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Samia Irked by Activists Defending Indigenous Peoples’ Right to Remain in Ngorongoro

The Head of State says while the government seeks to preserve the world heritage, the people living there seek to put it in danger of extinction.

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Dar es Salaam. President Samia Suluhu Hassan on Friday expressed disappointment over the decision by human rights activists in Tanzania to support the cause of the Maasai people to remain in Ngorongoro instead of supporting her government’s plan to ‘relocate’ them.

While speaking during the occasion to mark the ten-year anniversary of promoting and defending human rights and civic space by the Tanzania Human Rights Defenders’ Coalition (THRDC), Samia said her government works towards preserving the UNESCO-inscribed world heritage site, wondering why human rights defenders do not support it.

“When we go out to defend world heritage, the heritage that exists in Tanzania, like Ngorongoro, the government is committed to preserving that heritage,” Samia said. “But is it not your networks [of human rights defenders] that defend the people putting that heritage at risk? It is your networks by claiming that it is human about rights.”

President Samia made the statement in the context of other issues that she thinks human rights defenders in Tanzania ignore and which she thinks are important to be an attention to.

The Maasai people of Ngorongoro are fighting for their right to remain in their ancestral land as the government is trying to evict them, arguing that their continued existence there puts the UNESCO-inscribed World Heritage site at high risk of losing its status.

The government said on March 11, 2022, that it has designated an area in the Handeni district of the Tanga region where the Maasai people who will willingly agree to move from Ngorongoro will be provided with the land there for housing and animal feed.

Prime Minister Kassim Majaliwa said then that a total of 86 households, with over 453 people, have registered themselves, ready to move from Ngorongoro to Handeni. But activists faulted this, pointing out that the government had taken the names of people not living within the contested area.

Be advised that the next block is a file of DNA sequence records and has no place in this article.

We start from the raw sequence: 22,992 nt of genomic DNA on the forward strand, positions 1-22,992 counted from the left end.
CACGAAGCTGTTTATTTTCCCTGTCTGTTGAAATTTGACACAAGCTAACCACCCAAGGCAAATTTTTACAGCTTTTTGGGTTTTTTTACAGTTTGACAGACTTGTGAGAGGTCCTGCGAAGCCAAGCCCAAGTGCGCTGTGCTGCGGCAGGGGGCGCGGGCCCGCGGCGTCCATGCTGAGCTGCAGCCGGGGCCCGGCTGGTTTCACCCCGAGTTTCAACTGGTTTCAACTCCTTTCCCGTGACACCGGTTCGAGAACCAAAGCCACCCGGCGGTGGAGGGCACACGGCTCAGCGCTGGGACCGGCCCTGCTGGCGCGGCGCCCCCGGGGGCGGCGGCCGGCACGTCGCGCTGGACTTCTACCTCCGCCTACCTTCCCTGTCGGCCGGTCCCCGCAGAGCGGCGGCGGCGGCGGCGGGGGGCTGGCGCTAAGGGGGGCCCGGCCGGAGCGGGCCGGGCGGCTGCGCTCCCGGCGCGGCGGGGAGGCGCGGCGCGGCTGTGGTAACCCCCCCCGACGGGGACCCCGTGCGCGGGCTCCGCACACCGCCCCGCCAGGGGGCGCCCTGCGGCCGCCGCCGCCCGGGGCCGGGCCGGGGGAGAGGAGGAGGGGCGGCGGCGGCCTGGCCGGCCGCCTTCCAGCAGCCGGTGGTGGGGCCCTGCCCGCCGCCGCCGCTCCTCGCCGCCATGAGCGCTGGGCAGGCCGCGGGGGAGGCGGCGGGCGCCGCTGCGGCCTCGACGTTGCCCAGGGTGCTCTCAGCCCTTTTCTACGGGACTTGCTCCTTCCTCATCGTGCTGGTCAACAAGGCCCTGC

This, however, did not stop the government from transferring projects funded by the COVID-19 recovery fund from Ngorongoro to Handeni. The government has ordered headmasters of schools located within Ngorongoro to transfer a total of Sh355,000,000 from their accounts to the account of the Handeni district.

In her address on Friday, President Samia wondered if human rights defenders in Tanzania have talked the Ngorongoro matter over amongst themselves and see what is more important between defending the Maasai’s rights to remain in Ngorongoro or supporting the plan of relocating them.

“What is more important between letting people continue to put our world heritage in danger or supporting the preservation of the heritage and those [Maasai] people relocated to a better place?” asked President Samia.

Samia commended THRDC for the works that it has been doing in Tanzania in the area of human rights and civic space, promising close collaboration with human rights defenders in furthering their cause in the country.

“Defending people’s fundamental rights is the duty of the government,” Samia said. “I, as a human being, totally support the entire concept of human rights. Let us work together in realizing this goal.”

In his remarks earlier, THRDC’s national coordinator Onesmo ole Ngurumwa asked if the government would help the network secure a plot where the organisation could build a permanent office.

“We want to have our own Watetezi House,” Ngurumwa said. Watetezi means defenders in Kiswahili. “We are wondering if the government could help us realize this goal.”

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